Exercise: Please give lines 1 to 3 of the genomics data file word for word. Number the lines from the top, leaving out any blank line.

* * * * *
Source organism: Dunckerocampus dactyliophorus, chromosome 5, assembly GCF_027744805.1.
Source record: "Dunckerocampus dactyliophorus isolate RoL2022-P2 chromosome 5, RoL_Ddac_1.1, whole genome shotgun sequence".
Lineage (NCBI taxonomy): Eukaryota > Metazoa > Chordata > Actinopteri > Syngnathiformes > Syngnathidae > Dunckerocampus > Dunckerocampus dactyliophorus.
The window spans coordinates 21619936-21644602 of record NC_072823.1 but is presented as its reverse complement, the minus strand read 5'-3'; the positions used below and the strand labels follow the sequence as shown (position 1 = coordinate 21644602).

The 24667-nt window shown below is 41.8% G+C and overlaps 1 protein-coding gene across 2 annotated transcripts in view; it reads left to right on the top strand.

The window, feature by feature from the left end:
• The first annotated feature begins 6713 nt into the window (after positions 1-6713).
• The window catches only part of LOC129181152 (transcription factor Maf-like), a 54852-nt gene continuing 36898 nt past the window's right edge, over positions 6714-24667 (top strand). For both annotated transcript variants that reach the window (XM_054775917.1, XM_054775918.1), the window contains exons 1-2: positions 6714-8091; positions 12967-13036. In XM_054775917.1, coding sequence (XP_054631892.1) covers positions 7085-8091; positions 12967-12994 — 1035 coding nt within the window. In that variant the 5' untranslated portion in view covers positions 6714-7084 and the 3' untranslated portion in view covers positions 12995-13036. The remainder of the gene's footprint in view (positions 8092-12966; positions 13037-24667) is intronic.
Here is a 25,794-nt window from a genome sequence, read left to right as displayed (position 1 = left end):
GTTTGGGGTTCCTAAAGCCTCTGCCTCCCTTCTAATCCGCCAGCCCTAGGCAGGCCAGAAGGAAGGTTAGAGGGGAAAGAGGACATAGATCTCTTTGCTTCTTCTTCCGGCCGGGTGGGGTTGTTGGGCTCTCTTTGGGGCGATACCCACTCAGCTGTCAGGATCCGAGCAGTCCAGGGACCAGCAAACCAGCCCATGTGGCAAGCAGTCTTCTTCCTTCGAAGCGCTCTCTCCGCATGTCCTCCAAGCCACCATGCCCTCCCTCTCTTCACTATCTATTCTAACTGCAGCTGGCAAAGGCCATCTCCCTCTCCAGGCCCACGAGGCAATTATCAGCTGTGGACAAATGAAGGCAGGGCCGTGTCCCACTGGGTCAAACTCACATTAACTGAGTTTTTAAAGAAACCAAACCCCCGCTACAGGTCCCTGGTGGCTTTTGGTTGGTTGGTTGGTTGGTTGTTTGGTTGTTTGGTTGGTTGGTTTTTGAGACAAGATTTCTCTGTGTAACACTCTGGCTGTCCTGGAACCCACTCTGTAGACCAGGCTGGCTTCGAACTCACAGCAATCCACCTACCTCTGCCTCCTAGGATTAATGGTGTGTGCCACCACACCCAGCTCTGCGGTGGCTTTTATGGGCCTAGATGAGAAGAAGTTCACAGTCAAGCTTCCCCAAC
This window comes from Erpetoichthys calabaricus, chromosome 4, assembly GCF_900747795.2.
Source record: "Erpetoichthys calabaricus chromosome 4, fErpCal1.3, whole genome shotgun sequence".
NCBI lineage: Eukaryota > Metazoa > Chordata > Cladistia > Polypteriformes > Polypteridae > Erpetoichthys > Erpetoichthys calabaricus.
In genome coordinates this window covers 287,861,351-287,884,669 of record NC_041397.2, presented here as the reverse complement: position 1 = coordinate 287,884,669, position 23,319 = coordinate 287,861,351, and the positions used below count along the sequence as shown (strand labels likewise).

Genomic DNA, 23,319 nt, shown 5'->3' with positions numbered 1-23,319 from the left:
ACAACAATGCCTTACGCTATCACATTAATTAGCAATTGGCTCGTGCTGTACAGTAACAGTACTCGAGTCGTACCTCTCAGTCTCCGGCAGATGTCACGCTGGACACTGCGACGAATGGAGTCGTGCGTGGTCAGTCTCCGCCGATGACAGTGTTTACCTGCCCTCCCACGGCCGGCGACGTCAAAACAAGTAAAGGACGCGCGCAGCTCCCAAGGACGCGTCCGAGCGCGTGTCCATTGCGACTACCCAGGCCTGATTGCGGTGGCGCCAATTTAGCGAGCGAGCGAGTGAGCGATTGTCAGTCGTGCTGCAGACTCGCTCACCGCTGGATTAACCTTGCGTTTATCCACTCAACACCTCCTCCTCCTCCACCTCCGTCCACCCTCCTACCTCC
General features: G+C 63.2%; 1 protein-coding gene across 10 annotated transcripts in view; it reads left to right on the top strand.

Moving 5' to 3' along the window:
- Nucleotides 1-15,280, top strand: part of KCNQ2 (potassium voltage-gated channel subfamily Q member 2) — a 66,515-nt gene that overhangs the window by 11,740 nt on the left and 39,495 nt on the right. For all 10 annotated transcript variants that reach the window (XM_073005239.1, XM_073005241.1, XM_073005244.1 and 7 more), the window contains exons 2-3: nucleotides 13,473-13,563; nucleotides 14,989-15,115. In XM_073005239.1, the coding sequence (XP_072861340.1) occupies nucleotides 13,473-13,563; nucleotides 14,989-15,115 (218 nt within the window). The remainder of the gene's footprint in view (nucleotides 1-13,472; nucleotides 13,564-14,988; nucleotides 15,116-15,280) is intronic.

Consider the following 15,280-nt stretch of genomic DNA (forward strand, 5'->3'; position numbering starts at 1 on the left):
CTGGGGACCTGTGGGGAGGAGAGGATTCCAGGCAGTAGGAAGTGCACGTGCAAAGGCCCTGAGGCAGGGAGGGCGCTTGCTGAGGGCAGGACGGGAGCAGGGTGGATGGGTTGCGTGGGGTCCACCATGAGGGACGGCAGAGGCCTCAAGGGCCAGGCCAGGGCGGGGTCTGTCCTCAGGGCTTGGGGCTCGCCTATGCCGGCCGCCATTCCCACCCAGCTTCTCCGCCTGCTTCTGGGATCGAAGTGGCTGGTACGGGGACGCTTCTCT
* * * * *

Source organism: Dunckerocampus dactyliophorus, chromosome 5, assembly GCF_027744805.1.
Source record: "Dunckerocampus dactyliophorus isolate RoL2022-P2 chromosome 5, RoL_Ddac_1.1, whole genome shotgun sequence".
Lineage (NCBI taxonomy): Eukaryota > Metazoa > Chordata > Actinopteri > Syngnathiformes > Syngnathidae > Dunckerocampus > Dunckerocampus dactyliophorus.